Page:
'Very strong blue ice' contributing to Grand River flooding
Grand River Conservation Authority says thick ice contributed to emergency
The "very different" ice jam along the Grand River is partly why Brantford flooded so badly this week, says the director of engineering at the Grand River Conservation Authority.
"In some sections of the river, we're seeing ice that's two feet [thick], clear, blue ice, very strong ice." Dwight Boyd said. "And that's why we're having difficulties with ice this year."
The reason for the thick ice is the sustained cold period in late December and early January, which he observed hasn't happened for "likely a couple of decades."
Boyd spoke at a news conference Wednesday morning in Brantford addressing the flood. City officials declared a state of emergency and ordered 5,000 people to evacuate their homes.
He said an ice jam in Cambridge early Wednesday morning built up and then released a surge of water along with chunks of the ice. The ice jam then compounded downstream in Brantford.
The river ice this year is very different from the serious floods caused in 1996, he said, "because it caused a much faster reaction in build of ice here, and the rest of the ice in the river down here just couldn't get out of the way in time."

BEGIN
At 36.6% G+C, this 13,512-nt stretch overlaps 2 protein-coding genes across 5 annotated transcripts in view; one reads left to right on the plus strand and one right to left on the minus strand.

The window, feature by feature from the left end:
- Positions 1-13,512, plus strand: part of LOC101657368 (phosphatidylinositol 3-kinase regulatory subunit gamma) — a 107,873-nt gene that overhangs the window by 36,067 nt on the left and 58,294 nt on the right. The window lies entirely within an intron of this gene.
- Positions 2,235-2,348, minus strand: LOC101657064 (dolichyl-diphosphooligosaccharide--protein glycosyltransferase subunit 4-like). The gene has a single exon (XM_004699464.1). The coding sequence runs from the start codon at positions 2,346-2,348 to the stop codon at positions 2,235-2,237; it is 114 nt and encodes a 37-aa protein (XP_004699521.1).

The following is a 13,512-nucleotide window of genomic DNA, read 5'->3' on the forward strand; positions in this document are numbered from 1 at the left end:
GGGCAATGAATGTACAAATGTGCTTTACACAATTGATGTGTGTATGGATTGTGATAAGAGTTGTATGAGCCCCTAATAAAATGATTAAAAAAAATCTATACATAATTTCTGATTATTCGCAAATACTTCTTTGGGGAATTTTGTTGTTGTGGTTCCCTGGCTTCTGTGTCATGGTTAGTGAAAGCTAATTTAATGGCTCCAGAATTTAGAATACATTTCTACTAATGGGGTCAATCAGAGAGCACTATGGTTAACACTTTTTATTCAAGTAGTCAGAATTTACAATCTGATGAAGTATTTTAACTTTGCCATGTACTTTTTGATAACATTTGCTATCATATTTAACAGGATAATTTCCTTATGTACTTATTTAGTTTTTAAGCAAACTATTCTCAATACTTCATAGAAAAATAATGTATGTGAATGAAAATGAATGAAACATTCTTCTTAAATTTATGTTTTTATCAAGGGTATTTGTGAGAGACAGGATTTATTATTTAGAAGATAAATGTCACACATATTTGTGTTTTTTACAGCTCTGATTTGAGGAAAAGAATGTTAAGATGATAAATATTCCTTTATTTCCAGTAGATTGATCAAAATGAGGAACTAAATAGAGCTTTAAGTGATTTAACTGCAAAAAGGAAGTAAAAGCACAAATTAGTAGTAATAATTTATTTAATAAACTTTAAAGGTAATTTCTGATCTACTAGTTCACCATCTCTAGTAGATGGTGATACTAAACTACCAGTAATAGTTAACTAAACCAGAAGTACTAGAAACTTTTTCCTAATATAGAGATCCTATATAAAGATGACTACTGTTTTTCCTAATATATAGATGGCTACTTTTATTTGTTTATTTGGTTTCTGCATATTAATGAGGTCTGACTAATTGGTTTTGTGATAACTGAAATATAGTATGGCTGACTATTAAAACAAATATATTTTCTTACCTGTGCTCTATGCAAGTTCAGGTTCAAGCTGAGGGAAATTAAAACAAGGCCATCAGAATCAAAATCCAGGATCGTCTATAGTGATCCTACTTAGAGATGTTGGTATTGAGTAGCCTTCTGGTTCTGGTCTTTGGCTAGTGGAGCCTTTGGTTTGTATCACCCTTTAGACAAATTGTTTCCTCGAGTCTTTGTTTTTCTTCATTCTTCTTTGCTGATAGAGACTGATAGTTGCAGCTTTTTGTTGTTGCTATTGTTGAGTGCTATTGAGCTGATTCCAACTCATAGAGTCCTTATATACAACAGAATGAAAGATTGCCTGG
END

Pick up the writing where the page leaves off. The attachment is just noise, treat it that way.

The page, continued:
Weather systems a factor
The flooding along the watershed continued Thursday morning. Boyd said other factors for the flood are the warm temperatures, rainfall events and globally even "high pressure systems down in Bermuda" have an impact.
While those weather systems are far away from Ontario, he said they can still affect the weather here.
He pointed to the remnants of a hurricane in the Gulf of Mexico in June, 2017 that caused flooding in Waterloo region later that month.
"They're just bigger weather systems. They can be far away from us but affect us," he said.